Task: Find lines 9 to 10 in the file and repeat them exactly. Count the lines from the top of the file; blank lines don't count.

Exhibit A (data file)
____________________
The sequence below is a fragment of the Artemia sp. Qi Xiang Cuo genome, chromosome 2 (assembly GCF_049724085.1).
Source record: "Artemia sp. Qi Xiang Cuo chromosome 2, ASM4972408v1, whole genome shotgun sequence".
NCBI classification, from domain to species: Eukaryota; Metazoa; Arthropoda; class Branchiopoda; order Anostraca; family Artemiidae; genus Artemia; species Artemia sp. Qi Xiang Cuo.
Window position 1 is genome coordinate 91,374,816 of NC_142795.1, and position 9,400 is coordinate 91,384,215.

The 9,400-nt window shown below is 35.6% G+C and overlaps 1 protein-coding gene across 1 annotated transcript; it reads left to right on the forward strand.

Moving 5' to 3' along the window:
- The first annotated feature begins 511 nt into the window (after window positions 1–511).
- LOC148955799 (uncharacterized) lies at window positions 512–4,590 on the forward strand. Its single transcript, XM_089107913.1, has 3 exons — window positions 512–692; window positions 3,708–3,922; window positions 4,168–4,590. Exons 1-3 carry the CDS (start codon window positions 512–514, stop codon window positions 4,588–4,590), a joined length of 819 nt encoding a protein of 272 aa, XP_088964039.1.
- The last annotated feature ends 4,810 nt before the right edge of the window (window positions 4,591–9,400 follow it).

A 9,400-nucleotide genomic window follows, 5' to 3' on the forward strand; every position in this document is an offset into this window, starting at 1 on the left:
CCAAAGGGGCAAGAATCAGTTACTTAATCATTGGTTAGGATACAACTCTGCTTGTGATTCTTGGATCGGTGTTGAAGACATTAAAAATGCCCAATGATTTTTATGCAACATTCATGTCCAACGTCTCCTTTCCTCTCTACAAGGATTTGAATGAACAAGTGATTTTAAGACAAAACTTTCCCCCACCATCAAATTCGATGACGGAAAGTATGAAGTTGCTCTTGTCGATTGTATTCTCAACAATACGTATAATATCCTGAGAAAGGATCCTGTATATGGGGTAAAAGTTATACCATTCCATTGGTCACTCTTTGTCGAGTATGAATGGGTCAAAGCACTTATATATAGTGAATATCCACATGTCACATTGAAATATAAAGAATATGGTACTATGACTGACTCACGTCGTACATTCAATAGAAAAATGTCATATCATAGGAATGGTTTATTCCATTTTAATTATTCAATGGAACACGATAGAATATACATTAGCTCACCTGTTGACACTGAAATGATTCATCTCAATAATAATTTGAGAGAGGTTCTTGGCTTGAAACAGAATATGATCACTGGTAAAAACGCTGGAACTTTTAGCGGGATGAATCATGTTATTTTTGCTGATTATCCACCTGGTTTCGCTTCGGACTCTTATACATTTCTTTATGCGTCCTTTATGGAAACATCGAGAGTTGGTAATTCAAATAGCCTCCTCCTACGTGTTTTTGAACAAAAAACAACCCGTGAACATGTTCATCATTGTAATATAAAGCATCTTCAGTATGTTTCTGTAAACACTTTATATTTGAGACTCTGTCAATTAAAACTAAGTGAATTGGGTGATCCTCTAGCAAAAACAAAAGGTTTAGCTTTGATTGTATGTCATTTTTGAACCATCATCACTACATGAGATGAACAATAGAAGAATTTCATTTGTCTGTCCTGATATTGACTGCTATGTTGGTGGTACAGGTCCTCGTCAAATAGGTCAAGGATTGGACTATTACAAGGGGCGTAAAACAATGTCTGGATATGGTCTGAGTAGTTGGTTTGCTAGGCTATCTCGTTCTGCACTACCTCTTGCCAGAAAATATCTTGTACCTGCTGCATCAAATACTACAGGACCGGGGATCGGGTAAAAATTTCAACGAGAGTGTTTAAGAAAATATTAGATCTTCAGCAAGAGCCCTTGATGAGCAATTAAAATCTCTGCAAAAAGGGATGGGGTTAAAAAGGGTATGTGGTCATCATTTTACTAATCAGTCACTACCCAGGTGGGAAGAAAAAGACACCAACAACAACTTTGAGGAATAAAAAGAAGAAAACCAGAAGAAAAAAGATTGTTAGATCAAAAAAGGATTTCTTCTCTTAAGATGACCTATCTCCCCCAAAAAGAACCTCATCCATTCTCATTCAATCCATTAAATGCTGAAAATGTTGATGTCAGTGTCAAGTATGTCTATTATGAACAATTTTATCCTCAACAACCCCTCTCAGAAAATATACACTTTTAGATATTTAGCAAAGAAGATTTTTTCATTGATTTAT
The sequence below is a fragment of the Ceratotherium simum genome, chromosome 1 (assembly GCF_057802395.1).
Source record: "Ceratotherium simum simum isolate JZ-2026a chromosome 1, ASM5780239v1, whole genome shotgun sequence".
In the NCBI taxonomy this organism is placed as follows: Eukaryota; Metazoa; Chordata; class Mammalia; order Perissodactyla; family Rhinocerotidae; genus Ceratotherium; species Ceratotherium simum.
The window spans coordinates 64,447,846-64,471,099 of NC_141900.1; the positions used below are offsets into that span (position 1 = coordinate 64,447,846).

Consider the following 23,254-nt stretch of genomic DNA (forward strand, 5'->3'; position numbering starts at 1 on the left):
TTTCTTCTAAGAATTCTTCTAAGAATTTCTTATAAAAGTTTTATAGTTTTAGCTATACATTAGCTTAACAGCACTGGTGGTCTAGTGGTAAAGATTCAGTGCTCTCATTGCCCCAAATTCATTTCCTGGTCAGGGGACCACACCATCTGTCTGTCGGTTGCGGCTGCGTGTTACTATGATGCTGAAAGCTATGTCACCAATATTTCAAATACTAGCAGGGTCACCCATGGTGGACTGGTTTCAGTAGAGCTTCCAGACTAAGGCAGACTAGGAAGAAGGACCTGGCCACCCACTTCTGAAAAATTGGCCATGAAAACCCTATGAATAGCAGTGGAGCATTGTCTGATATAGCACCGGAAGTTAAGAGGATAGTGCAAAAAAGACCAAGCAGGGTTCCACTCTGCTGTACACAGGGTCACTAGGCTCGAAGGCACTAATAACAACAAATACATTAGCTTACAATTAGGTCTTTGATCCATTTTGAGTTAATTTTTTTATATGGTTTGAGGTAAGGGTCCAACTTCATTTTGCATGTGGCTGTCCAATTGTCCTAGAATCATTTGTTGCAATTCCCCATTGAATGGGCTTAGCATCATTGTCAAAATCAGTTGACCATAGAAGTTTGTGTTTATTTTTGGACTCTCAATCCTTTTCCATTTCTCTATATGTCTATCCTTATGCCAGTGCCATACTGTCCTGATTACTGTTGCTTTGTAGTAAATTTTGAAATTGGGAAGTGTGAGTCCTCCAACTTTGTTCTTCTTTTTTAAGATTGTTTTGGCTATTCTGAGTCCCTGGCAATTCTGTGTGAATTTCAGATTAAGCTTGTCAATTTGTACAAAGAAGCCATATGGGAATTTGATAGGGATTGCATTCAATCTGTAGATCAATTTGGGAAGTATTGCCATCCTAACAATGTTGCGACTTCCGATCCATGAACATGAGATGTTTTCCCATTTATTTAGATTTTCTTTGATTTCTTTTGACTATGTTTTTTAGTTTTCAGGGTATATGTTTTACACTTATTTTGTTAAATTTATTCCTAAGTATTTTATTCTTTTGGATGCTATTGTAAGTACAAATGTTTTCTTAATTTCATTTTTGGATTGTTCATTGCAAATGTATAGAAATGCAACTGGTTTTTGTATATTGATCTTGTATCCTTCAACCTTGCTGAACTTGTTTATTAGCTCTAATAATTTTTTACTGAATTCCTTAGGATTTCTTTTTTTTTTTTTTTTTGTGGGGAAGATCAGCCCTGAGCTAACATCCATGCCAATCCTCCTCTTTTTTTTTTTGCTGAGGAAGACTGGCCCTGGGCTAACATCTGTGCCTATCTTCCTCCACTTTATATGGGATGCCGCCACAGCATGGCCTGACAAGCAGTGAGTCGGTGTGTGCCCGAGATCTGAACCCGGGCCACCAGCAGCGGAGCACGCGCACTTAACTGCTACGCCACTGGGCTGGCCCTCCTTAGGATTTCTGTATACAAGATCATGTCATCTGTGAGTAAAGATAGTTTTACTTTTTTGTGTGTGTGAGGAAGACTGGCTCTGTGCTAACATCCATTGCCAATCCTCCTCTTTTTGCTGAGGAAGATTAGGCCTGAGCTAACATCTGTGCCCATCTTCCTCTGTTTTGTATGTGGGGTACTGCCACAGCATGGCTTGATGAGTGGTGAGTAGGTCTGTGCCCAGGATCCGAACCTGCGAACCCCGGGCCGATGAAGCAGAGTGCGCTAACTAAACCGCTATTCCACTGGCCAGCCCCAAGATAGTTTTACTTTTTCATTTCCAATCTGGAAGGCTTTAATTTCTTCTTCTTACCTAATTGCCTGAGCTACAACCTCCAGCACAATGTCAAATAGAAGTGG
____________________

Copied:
- The last annotated feature ends 4,810 nt before the right edge of the window (window positions 4,591–9,400 follow it).

A 9,400-nucleotide genomic window follows, 5' to 3' on the forward strand; every position in this document is an offset into this window, starting at 1 on the left: